Debugging with VSCode's inbuilt Debugger
Did this particular line of code run? Did this variable change? These are questions we ask ourselves while writing and testing code. Most of us usually print something out to the terminal (or any stdout). It can vary from "I'm here" to "count = 5". Debugging could be simpler though if you use tools whose only job is to debug a piece of code. Today, we're going to learn how to debug with the inbuilt debugger in VScode.
What do I stand to gain?
There are a lot of benefits that come from using the inbuilt debugger of VScode. Some of them are as follows.
- It is simple to use. If you ever printed to system out inside of a loop, you'd know how messy things get. You might never use a debugger to its fullest capability and that is okay. The beauty is not having to do a lot of work to get the reward of using a debugger.
- It is more flexible than a “console.log”. While printing out to the terminal is language agnostic, things can get messy for some use cases.
- It allows you to step through code in real-time. That is, you're able to see what's going on at every point of the code execution.
- It allows you to set breakpoints for local code and logpoints for code execution that you have no power to stop.
In a nutshell, the built-in debugger helps to speed up your code debug loop. So, how do we get started? It is very easy.
How to get started?
Debug Actions and Flow Control
A bar of buttons floats around in the VSCode interface during debugging. The buttons on the floating bar are for directing the flow of your debugger’s code execution.
- Continue / Pause (
F5): This action allows to halt or resume the execution of code during debugging. Pressing this button at a breakpoint will resume code execution and stop at the next breakpoint (if it exists). Pressing this button during code execution will stop right where the system is executing at that time.
- Step Over (
F10): This allows one to execute the next line of code. If the line contains a function the function will be executed and the result returned without debugging each line of the function.
- Step Into (
F11): This action continues the execution of the next line of code. If the line contains a function, the debugger will enter the function and continue line-by-line debugging there. It behaves the same as “step over” but if it does not.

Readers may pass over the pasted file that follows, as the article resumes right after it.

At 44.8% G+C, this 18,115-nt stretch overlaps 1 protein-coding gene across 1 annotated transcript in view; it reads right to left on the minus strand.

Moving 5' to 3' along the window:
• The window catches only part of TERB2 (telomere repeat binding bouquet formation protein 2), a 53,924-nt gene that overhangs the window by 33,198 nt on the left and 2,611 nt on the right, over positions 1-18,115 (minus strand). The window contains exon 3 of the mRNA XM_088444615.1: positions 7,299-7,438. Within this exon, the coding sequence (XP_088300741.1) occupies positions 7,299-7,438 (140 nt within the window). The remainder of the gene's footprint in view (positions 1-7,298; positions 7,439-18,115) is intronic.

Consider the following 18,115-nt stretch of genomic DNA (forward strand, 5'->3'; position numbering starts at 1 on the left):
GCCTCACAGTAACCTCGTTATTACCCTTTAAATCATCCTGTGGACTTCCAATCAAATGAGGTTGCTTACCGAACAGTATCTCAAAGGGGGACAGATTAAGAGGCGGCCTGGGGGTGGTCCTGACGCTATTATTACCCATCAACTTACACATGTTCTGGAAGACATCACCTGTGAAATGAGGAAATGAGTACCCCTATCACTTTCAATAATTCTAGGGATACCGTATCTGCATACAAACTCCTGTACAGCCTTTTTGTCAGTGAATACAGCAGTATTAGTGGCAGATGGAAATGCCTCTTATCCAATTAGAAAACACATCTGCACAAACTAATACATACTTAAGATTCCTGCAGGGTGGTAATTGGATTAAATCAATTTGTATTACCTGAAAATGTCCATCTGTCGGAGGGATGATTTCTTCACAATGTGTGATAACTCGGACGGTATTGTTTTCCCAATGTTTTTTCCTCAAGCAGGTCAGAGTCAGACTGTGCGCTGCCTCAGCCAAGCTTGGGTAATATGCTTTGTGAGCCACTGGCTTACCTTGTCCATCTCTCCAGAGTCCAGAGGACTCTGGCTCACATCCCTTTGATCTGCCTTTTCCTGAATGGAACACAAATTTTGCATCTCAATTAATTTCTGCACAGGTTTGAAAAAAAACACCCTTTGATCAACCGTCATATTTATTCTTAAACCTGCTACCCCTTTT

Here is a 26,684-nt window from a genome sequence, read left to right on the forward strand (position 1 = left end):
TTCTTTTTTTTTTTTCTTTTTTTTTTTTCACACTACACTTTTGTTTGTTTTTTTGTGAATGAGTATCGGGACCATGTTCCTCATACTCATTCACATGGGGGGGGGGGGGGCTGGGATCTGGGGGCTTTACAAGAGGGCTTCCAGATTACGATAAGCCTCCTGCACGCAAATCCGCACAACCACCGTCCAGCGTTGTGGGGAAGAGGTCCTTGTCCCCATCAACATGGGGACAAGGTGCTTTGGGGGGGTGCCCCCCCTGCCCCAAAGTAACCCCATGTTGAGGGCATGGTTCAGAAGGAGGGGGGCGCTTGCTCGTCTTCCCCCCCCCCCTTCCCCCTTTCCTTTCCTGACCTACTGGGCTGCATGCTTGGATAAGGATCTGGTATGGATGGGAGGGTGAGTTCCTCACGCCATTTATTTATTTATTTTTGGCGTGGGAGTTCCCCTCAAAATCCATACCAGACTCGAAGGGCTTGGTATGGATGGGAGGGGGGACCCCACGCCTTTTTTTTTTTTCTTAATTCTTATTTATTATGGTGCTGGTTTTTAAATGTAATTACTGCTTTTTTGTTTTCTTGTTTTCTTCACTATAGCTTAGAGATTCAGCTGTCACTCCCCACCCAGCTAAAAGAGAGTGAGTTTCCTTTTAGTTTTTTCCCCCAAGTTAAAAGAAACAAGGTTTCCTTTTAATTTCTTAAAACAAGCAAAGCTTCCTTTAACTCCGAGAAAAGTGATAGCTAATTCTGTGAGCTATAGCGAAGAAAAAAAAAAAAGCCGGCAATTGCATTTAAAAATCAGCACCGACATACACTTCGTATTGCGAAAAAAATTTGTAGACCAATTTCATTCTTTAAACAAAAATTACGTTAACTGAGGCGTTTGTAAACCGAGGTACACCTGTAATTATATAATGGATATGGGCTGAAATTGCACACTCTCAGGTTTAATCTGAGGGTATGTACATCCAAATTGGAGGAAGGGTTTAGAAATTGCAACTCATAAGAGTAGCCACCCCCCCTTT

- Step Out (
Shift+F11): This action returns to the line where the current function under execution was called.
- Restart (
Ctrl+Shift+F5): This action starts the debugging process over again.
- Stop (
Shift+F5): This action stops the debugger. The bar can be moved around at will into any position on the screen. Hovering on the button reveals the shortcuts which can make debugging faster when one gets familiar with them.
We need to let the debugger know when to stop during code execution. This is done by applying a breakpoint to that line of code. Breakpoints are toggled by clicking on the editor margin or using
F9 on the current line.
Breakpoints in the editor margin are shown as red filled circles. These breakpoints can also be disabled for a particular debugging session without removing them. This is done in the
BREAKPOINTS segment of the Run section of the sidebar. Disabled breakpoints are represented by a filled grey circle. When a debugging session starts, breakpoints that cannot be registered with the debugger change to a grey hollow circle.
A running code with the debugger attached will always stop at an active breakpoint. This gives you the ability to explore the current state of the program with no stress. The gif below shows how one would set breakpoints and direct the flow of the code execution.
Data inspection and modification
There are many ways to inspect the current value of variables during a debugging session. The easiest way is to hover over the variable with the mouse cursor. This shows the current value of the variable at that point. Variables can also be inspected in the
VARIABLES section of the Run view and in the
CALL STACK section. The
VARIABLES section is easier to use as it shows block, local and global variables at that point in the code execution.
If there is a need to track a particular variable, one can add it to the
WATCH section of the debugger. Here, the value is displayed at all breakpoints and one doesn't have to look for it inside of the
VARIABLES Section. The values of the variables can be modified and copied if needed in any of these sections.
One has to take note of several things at this point. The debugger won't show you the value of variables that are not in the code's current scope. Also, the debugger stops the execution at a breakpoint before it executes that line of code. This means that if one is assigning a value to a variable, stopping at that line isn't the right thing to do. The variable will hold its previous value before the assignment.
Debug in another language
- Installing official support for that language in VSCode
- Installing other dependencies that make debugging possible for that language.
- Setting up a configuration file for the debugger configuration. A good place to start is to look for Debuggers extensions in the VS Code Marketplace. After following these steps or more, the process of debugging is the same and the above instructions apply.
I hope you were able to get something out of this. To get more information, check out the following resources. Have fun finding those bugs. Good luck.